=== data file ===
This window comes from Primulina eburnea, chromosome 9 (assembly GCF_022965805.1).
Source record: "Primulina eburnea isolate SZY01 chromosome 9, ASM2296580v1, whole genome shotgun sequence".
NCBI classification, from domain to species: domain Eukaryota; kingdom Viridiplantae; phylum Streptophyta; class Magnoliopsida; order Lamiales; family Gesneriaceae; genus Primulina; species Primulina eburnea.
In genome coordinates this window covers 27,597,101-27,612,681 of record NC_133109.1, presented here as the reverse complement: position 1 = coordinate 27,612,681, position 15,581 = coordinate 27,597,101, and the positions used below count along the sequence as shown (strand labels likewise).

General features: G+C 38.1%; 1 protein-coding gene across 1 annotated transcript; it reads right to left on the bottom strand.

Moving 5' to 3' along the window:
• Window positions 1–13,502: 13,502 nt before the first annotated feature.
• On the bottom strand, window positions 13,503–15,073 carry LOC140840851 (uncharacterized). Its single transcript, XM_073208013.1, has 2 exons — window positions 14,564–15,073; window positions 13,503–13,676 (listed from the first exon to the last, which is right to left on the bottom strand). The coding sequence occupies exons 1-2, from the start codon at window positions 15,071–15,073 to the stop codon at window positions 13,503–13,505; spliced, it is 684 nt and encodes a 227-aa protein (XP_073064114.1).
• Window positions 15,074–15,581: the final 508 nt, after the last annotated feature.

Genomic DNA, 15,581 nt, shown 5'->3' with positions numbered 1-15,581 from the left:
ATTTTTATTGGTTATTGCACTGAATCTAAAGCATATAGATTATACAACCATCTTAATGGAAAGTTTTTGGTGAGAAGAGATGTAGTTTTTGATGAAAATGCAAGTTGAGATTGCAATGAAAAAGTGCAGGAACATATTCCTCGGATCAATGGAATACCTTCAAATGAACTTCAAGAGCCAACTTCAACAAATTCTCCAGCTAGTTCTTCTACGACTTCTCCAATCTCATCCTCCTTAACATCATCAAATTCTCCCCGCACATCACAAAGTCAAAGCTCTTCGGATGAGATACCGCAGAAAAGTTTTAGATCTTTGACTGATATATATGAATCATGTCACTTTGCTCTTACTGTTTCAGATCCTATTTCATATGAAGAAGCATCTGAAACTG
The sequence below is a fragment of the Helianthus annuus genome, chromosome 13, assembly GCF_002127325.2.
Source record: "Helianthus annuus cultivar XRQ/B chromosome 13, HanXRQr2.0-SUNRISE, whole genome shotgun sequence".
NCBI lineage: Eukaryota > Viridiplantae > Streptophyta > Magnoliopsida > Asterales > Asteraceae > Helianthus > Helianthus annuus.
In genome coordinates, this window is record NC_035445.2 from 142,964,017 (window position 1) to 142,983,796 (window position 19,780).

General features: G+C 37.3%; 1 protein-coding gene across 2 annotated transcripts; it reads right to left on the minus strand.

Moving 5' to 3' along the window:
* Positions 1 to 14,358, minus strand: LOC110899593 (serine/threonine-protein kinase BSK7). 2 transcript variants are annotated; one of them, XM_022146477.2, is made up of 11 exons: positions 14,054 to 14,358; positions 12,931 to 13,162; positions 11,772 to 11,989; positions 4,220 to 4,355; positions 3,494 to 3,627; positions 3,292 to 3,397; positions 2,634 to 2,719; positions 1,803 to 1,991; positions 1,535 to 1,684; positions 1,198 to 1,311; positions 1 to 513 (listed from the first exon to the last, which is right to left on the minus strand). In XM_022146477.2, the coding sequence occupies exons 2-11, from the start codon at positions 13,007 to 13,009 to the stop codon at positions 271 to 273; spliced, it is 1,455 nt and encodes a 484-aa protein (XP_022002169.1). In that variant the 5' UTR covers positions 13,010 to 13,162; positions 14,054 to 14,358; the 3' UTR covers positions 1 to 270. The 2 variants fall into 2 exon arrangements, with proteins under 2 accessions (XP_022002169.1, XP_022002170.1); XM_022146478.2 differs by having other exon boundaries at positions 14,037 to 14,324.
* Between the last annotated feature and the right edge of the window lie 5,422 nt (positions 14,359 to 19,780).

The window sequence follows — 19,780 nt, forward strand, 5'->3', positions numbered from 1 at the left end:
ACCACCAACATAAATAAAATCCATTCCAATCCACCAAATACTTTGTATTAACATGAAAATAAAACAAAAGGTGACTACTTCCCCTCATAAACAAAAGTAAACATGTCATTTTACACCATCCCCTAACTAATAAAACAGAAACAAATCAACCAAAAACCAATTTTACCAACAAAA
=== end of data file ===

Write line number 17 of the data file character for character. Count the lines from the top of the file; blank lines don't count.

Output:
Moving 5' to 3' along the window: